During the week I edited an article which quoted a company spokesperson talking about the company’s pizza which included an “Edam, mozzarella and Cheddar” topping. Edam and Cheddar are real places (in the Netherlands and England, respectively), and their cheeses originally had an upper case letter (and often still do). Mozzarella is not a place; the name is derived from the Italianmozza, a slice. So do I really have to have that mix of upper- and lower-case letters? Fortunately not. The Macquarie Dictionary styles edam and cheddar (the cheeses) with a lower-case letter, so the magazine will have “edam, mozzarella and cheddar”.
Various food and drink products have “protected designation of origin” status; for example, only sparkling wine from that region of France can be called (upper case) Champagne. There is, in the European Union, at least, no such thing as (lower case) champagne.Continue reading →
Today was my first day as a sub-editor for a small publishing company which produces business-related magazines. Compared to my English teaching job, it’s full-time, permanent, during the day, closer to where I live* and, possibly most importantly, quiet and self-focused, ideal work for an introvert. (Editors are not only allowed to be introverts, they are possibly expected to be.**) Because this blog is semi-anonymous, I’m not going to tell you the names of the magazines, publisher or location.
Before I became an English language teacher, I worked in two different editorial jobs for about eight years, mostly for one of Australia’s leading legal publishers. I also did some work for them after I returned from South Korea the first time, and an associated part of my English language teaching has been producing materials for my colleagues who teach interpreting and translating. I had applied for a number of jobs, not just in the field of editing but also anything else I thought would be vaguely suitable, and had had (I think) 12 interviews in the last 13 months. One problem was that I am very much a jack-of-all-trades-and-master-of-none, and would lose out to someone who had actually been doing that job for the last up to eleven and a half years. Finally …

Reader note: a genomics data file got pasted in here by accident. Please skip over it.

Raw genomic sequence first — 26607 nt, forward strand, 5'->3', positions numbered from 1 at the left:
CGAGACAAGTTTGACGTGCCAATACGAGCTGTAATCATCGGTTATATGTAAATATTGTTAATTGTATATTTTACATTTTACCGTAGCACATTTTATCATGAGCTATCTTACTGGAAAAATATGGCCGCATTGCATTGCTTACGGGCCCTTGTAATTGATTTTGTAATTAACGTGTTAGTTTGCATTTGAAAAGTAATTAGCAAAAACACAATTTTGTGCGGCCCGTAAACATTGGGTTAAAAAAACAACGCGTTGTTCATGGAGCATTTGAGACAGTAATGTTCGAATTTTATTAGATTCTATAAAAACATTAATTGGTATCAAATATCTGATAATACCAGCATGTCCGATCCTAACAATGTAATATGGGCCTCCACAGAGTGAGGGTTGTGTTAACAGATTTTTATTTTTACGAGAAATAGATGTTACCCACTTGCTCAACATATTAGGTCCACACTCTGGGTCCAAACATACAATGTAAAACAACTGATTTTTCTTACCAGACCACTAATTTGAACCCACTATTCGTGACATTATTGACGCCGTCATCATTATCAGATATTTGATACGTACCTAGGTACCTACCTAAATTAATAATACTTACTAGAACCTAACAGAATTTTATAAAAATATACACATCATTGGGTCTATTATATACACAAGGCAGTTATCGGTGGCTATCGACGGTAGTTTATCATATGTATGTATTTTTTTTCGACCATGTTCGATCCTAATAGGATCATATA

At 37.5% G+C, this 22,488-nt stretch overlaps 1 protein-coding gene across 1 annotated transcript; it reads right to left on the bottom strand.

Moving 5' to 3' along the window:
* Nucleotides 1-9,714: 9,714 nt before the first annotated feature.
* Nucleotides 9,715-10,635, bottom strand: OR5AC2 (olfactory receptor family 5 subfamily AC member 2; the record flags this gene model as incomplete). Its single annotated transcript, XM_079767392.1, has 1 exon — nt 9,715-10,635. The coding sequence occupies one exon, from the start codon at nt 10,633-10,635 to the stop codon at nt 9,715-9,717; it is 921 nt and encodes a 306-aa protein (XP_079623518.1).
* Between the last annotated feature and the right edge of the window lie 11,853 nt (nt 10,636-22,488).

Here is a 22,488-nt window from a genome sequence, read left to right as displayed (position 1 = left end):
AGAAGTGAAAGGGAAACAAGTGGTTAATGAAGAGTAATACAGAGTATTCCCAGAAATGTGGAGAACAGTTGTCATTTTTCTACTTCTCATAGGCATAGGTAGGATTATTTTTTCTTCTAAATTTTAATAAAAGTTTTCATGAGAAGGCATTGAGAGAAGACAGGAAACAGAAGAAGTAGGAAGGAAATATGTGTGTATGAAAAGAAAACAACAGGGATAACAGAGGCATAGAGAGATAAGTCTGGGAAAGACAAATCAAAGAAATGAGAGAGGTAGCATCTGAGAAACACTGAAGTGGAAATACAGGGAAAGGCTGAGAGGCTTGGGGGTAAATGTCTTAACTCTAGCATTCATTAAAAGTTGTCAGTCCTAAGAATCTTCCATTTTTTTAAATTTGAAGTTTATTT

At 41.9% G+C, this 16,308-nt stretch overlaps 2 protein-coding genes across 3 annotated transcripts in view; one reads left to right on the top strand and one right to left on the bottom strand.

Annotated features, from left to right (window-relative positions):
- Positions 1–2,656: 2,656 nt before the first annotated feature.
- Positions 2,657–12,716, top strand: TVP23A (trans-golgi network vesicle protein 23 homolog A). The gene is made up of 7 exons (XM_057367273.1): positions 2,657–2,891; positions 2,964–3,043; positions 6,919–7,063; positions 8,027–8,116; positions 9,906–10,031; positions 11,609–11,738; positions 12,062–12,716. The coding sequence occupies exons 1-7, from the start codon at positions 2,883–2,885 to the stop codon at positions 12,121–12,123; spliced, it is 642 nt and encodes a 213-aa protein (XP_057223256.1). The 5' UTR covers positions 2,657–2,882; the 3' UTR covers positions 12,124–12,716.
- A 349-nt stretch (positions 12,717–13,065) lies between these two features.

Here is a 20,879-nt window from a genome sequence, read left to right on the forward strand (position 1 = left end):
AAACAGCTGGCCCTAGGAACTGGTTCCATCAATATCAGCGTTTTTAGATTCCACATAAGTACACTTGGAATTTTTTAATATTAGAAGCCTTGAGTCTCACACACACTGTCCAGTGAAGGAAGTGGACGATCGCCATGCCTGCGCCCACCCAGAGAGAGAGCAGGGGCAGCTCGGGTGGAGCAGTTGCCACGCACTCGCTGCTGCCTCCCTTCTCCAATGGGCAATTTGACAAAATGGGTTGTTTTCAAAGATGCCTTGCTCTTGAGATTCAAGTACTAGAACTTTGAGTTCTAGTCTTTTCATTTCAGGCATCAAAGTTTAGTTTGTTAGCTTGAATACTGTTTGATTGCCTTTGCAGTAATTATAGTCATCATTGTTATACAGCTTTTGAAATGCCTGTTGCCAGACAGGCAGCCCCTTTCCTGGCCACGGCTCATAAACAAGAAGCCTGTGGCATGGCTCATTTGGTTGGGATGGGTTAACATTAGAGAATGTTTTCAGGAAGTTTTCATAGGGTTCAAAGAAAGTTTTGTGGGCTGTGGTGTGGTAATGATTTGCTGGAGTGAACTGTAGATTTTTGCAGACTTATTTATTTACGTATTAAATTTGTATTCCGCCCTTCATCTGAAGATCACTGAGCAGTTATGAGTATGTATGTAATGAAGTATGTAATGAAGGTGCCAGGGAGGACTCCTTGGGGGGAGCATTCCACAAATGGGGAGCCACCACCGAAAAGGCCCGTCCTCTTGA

I hope to continue this blog, but I might not have so much to write about. But I’ve got a lot left over from English language teaching, my masters study and ideas I’ve collected along the way, so there’ll be more yet.
*In the morning, I left with plenty of time to get there. In the afternoon, I left work at 5.06 and was arrived home at 6.01.
My wife’s sister-in-law is visiting from Korea, less to visit us and more to visit her daughter/our niece, who is living with us while she studies at university her. Her English is very limited (essentially just those English words which are used in Korean), so we must rely on my Korean to communicate. My listening is the worst part of my Korean, and three instances of a mis-hearing have stuck in my mind.
On the day she arrived, her daughter/our niece caught a train to the airport, met her, they caught a train back and I picked them up at our local station. I said hello, it’s nice to see you (in Korean). She then said something which flummoxed me. The Korean word for wait starts with 기다 (gi-da). I heard 기도 (gi-do), which is the Korean word for prayer, and I couldn’t figure out why she was asking me about praying. Our niece eventually translated (she’d said Have you been waiting long?).Continue reading →